Good or bad? Bad. Transit accident insurance is usually more generous -- for example, ANZ Platinum cards offer $750,000 for the cardholder and/or their spouse, while Commonwealth Bank offers $1,000,000 for the cardholder and a reduced amount for their spouse. On the upside, the $300,000 benefit is certain -- other banks offer high maximums, but say that if they have many of their (unrelated) cardholders or family members killed in a transport accident, they won't pay out more than a certain amount in total. American Express's Platinum Edge policy simply says it will pay out $300,000 for the death of one person -- and no more. In situations where many people are killed at once (such as in a plane crash), American Express' defined benefit might end up paying more than the seemingly higher per-person benefits from other banks, after the bank-wide maximum is divided up among all the cardholders and their family members

Accidental death:

Accidental death outside of transport accidents is not covered at all in the American Express Platinum Edge policy.

Good or bad? Bad for a platinum card. Every other card we looked at offered some accidental death benefit -- NAB's Gold Card offers $100,000 for accidental death of the cardholder, for example.


Up to $10,000 per person, per year. No overall maximum stated. However, the per-item limits are really low: $1,000 per item, $500 for mobile phones or $2,500 for a laptop (bear in mind this also has a $500 excess, reducing the real pay-out to $2,000). Cash is covered up to $500; emergency clothing and toiletries due to luggage delay up to $500 total.

Good or bad? Bad - although it's good that there's no family maximum, the per-item dollar limits mean you're not covered for any type of valuable beyond relatively cheap electronics.

Rental cars:

No coverage.

Good or bad? Bad -- all the other cards we reviewed offered some coverage for rental car excess reimbursement.

Travel delays:

After 4 hours' delay, the insurance will pay out up to $500 in total, and/or $500 for a missed travel connection.

Good or bad? Bad for a platinum card -- generally, platinum cards offer around $500 per person, up to a maximum of $1,000. The missed connection cover is also very low -- in comparison, NAB's platinum card provides $3,250 worth of cover for missed connections. That being said, Amex's insurance pays out after four hours, not six like all the other insurers, which is a positive benefit. The policy also doesn't specifically exclude delays where a carrier has rescheduled a service, which is a tricky gotcha in many of the other card travel insurance policies we reviewed.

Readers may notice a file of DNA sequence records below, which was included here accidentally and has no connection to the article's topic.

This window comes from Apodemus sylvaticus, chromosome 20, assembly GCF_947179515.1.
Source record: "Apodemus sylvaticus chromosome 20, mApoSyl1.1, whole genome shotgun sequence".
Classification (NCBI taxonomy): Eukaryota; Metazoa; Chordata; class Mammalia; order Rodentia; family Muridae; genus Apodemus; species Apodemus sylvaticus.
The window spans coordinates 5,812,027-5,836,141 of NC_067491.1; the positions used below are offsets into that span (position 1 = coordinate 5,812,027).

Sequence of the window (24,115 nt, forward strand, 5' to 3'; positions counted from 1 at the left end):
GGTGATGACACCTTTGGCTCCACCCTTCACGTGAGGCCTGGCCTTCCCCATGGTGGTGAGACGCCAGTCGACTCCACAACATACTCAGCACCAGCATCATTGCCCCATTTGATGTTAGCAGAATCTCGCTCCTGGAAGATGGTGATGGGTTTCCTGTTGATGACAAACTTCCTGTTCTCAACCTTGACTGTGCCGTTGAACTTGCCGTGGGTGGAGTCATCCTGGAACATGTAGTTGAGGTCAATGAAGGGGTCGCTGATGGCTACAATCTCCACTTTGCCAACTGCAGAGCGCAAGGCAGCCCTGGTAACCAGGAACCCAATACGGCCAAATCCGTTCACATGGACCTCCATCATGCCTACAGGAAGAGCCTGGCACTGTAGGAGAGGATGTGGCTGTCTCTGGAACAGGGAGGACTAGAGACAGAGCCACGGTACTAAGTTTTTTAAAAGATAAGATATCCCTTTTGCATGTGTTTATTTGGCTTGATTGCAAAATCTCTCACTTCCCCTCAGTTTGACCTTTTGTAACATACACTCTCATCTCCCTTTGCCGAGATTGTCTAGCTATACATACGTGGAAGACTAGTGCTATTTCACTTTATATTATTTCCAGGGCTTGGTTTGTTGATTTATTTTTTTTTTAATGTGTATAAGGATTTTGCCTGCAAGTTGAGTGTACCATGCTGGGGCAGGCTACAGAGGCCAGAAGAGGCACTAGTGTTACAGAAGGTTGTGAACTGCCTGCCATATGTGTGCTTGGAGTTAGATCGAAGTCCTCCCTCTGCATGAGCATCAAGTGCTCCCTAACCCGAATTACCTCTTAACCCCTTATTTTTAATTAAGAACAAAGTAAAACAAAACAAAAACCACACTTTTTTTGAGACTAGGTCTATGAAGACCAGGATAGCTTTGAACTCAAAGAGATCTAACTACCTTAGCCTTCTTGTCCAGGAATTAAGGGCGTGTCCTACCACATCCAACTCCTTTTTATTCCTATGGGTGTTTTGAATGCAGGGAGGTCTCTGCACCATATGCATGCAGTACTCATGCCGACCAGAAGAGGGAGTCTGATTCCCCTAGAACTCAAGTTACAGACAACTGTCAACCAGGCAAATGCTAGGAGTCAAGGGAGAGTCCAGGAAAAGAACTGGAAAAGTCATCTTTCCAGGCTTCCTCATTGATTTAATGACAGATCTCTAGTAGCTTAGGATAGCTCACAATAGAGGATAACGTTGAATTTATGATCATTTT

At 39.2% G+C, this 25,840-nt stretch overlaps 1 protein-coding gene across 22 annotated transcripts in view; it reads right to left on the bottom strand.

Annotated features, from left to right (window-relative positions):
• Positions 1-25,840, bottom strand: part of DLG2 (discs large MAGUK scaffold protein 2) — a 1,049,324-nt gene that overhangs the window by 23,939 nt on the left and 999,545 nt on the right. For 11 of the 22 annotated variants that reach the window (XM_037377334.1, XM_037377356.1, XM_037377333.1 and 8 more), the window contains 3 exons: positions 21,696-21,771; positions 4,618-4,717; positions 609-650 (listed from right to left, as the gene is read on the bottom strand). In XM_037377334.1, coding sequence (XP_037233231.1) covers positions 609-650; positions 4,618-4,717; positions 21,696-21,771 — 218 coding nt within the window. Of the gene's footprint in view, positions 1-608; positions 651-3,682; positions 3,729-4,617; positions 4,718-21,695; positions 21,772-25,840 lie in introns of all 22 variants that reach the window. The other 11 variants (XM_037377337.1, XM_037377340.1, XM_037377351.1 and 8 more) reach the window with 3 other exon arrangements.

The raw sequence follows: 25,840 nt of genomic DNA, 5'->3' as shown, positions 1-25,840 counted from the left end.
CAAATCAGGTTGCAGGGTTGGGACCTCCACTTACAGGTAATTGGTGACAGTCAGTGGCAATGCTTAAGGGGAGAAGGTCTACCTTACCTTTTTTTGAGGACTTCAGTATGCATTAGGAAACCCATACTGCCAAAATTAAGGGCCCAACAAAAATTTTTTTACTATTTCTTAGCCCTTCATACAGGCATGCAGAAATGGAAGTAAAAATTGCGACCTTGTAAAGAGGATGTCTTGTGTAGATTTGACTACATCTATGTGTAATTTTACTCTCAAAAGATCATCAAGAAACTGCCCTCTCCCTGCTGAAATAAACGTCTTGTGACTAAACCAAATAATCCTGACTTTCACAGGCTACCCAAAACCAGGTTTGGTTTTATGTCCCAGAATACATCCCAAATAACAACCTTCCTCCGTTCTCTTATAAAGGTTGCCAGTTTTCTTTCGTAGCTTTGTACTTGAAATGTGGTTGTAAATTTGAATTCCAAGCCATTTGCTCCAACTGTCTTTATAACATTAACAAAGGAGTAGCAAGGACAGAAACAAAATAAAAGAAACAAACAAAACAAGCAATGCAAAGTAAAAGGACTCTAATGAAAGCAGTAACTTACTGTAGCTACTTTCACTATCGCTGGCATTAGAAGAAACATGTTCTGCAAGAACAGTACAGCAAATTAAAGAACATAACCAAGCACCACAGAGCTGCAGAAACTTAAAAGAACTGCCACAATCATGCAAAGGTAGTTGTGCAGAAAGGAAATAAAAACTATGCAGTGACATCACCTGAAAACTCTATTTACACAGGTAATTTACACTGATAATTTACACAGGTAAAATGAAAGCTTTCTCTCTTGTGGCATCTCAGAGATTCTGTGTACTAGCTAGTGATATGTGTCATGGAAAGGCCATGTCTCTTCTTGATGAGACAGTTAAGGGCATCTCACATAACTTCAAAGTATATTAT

Toll free number:

The policy document only lists a Sydney local number for claims and does not say you can call toll-free.

Good or bad? Bad. It's the only policy we reviewed that didn't have a number you were invited to call reverse charges from anywhere in the world. As a result, you could be up for high extra costs from hotel or pay phones, or mobile global roaming fees if you need to contact the insurer while abroad.

What they don't cover:

Medical costs over $1,500 without prior authorisation; Dental work associated with crowns, dentures or orthodontics; Sports equipment while in use; Extreme sports; Any valuables left in checked-in baggage; Any time you put yourself in danger; No coverage for items loaned to you; any fragile item due to fire or transport accident; theft from hotel rooms unless forcible entry can be proven; anything while you were under influence of alcohol or drugs; contact or corneal lenses; dentures; glass; hearing aids; keys; musical instruments; motor vehicles or accessories; pedal cycles; pictures; photos.

Good or bad? Bad - the most worrying exclusion is medical costs over $1,500 unless first authorised by the insurer. Insurers sometimes cannot be contacted immediately by the 24 hour emergency assistance company -- for example on the weekend -- and if you require urgent medical care, you might be left paying the bill yourself. It's also surprising that glasses and contact lenses are specifically excluded; most insurers make a point of saying they are specifically included. The exclusion for theft from hotel rooms without forcible entry is also concerning -- it would count out any theft by hotel staff.

American Express Platinum Edge credit card with travel insurance:

  • American Express Australia Platinum Edge credit card
    annual fee $149.00, interest rate 20.49% purchases / 20.49% cash advances

American Express Australia's website about platinum credit card travel insurance:


Full American Express Australia Platinum Edge Credit Card travel insurance policy PDS document:


This article was written based on the product disclosure statement available on the American Express website on 1st December, 2010. Insurers can change the wording of policies they are selling at any time, so be sure to read the product disclosure statement yourself before signing up. Additionally, this article should not be taken as formal financial advice. You should consult a qualified financial planner.


Executive Traveller may receive a commission when you apply for these credit cards via our links.

The information provided on this page is purely factual and general in nature. You should seek independent advice and consider your own personal circumstances before applying for any financial product.